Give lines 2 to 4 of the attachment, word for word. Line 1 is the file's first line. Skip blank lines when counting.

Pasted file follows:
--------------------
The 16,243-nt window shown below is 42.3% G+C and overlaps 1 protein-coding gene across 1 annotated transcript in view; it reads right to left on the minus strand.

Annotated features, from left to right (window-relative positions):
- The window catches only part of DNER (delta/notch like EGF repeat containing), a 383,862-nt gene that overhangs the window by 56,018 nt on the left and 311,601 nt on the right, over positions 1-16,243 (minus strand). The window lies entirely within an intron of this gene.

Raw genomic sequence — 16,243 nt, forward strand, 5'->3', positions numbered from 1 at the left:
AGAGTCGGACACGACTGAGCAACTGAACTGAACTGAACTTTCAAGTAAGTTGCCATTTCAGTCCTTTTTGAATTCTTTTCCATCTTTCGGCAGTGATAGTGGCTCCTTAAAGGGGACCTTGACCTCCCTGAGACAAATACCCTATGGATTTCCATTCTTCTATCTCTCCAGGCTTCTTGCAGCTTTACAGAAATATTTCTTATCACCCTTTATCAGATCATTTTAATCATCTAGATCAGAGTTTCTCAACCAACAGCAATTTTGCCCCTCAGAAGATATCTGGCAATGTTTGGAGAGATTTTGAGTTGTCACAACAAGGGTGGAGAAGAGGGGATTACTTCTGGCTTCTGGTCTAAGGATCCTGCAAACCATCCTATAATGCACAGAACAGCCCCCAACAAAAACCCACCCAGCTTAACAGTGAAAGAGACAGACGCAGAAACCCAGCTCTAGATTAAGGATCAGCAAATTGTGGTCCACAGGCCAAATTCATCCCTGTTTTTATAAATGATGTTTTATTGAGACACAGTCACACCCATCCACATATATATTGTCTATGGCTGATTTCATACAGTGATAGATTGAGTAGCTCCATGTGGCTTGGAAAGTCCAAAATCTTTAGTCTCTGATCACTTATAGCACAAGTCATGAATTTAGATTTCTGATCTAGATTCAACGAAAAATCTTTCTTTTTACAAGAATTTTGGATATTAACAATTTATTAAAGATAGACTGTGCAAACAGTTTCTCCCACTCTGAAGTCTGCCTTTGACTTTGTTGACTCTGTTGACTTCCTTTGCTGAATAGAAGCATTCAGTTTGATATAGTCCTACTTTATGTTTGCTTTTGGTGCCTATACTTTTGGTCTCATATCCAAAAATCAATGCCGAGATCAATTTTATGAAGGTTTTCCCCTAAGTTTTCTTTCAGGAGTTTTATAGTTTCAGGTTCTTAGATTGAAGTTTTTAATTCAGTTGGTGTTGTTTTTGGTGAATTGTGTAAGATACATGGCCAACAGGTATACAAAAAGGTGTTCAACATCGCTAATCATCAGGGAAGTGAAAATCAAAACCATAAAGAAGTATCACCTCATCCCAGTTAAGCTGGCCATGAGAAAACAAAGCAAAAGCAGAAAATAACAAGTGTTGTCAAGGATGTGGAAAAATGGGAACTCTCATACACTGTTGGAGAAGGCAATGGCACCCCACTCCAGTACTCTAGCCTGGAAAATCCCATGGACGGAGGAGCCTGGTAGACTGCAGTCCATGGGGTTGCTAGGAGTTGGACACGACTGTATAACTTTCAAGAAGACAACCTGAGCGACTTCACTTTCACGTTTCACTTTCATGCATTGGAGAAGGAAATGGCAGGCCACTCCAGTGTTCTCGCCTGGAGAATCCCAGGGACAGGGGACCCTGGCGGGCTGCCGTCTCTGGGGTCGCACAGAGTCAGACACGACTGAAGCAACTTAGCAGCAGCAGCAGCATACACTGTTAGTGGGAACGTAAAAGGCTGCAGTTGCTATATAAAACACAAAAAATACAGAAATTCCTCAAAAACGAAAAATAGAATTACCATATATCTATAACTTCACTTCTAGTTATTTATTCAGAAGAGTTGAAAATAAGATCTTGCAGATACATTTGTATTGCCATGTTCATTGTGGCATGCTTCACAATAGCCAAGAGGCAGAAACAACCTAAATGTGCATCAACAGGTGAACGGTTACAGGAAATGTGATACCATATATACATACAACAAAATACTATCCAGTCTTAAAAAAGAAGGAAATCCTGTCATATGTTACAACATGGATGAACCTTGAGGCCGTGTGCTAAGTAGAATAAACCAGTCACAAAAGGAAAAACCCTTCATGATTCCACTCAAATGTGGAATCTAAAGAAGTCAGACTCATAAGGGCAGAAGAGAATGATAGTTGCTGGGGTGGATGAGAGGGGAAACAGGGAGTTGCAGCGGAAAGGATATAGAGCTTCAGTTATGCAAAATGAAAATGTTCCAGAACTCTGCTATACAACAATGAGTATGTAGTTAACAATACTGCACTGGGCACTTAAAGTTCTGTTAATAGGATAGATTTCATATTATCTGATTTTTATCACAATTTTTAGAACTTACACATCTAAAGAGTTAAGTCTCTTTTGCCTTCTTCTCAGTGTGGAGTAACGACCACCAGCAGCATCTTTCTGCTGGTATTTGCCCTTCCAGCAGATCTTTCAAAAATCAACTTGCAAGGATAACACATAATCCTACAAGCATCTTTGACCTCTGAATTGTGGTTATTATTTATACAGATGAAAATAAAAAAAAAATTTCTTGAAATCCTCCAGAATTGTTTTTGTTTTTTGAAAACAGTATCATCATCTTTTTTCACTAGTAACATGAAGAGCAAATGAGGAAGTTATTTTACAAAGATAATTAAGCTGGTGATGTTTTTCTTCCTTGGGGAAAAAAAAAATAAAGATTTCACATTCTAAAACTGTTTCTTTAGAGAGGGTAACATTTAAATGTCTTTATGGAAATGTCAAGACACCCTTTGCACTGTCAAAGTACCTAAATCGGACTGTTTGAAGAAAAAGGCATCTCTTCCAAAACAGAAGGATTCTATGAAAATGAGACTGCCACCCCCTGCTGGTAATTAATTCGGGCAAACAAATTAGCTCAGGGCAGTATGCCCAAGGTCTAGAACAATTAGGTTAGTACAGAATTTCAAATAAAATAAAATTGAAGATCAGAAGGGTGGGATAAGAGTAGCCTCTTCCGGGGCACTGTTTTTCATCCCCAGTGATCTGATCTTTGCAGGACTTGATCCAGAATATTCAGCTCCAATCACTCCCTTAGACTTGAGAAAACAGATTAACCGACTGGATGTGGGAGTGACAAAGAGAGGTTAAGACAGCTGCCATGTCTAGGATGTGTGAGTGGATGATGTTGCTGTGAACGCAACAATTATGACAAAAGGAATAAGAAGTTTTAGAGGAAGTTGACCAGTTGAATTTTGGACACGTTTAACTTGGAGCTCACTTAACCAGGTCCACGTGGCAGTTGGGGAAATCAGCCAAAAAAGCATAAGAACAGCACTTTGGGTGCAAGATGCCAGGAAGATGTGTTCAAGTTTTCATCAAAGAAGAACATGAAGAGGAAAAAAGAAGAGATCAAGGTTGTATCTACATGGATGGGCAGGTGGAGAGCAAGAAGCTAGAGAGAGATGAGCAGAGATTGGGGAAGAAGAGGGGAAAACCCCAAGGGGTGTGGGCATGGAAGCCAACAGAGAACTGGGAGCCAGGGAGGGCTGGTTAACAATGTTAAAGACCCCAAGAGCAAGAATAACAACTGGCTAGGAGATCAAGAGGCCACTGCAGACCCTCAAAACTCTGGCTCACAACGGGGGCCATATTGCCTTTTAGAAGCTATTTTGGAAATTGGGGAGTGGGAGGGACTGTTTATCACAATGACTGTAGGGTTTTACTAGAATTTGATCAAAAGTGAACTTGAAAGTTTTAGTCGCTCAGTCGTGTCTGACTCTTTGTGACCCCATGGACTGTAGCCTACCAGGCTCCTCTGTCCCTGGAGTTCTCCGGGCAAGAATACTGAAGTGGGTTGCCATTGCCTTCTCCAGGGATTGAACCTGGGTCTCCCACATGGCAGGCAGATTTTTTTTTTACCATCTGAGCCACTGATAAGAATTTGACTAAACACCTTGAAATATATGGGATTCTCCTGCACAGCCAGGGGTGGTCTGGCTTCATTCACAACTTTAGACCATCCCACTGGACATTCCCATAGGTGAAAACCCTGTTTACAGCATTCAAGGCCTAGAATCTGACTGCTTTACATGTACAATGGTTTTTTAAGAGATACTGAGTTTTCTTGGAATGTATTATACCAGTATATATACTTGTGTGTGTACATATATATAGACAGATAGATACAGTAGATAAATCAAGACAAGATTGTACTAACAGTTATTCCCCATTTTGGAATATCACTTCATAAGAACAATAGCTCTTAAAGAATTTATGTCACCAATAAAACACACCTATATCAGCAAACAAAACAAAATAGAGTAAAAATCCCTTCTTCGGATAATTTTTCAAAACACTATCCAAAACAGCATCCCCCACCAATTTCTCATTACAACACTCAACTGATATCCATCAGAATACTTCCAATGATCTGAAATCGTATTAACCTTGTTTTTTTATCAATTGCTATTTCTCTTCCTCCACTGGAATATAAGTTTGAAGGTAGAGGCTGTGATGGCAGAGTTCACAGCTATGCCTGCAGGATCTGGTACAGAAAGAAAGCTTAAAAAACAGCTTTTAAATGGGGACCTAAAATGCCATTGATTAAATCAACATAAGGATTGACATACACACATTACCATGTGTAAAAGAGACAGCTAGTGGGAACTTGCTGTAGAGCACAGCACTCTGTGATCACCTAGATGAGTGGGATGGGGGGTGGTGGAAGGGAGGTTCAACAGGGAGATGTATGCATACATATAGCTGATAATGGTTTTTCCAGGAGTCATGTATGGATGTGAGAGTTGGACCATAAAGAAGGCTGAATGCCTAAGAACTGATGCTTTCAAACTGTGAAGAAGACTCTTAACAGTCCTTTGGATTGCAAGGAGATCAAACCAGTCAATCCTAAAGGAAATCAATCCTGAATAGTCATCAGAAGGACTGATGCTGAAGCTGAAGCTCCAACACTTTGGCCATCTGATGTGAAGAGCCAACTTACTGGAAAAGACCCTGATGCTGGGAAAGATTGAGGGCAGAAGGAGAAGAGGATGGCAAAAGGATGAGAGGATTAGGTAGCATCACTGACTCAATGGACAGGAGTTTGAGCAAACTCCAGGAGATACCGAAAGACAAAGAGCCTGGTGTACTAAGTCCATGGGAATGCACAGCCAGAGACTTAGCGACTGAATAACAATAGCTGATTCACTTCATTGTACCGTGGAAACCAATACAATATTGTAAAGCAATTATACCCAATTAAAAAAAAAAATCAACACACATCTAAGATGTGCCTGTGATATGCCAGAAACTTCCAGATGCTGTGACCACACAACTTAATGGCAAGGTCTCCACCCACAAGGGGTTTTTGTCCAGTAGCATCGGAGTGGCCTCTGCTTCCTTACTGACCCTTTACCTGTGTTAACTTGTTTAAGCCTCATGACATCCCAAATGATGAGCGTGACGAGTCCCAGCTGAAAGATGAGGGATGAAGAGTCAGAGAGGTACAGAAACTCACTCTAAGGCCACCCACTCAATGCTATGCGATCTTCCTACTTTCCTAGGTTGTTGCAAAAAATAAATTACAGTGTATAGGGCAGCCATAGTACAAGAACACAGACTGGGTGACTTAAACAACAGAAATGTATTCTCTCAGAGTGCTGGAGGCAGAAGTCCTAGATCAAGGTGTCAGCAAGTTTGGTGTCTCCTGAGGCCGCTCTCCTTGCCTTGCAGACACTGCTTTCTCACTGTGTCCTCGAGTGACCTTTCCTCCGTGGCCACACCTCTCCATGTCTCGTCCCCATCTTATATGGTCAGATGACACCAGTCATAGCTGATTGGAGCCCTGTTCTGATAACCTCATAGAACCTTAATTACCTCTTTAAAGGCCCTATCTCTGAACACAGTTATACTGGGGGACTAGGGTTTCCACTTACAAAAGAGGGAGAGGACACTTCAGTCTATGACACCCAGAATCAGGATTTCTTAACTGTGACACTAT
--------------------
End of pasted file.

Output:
Annotated features, from left to right (window-relative positions):
- The window catches only part of DNER (delta/notch like EGF repeat containing), a 383,862-nt gene that overhangs the window by 56,018 nt on the left and 311,601 nt on the right, over positions 1-16,243 (minus strand). The window lies entirely within an intron of this gene.

Raw genomic sequence — 16,243 nt, forward strand, 5'->3', positions numbered from 1 at the left: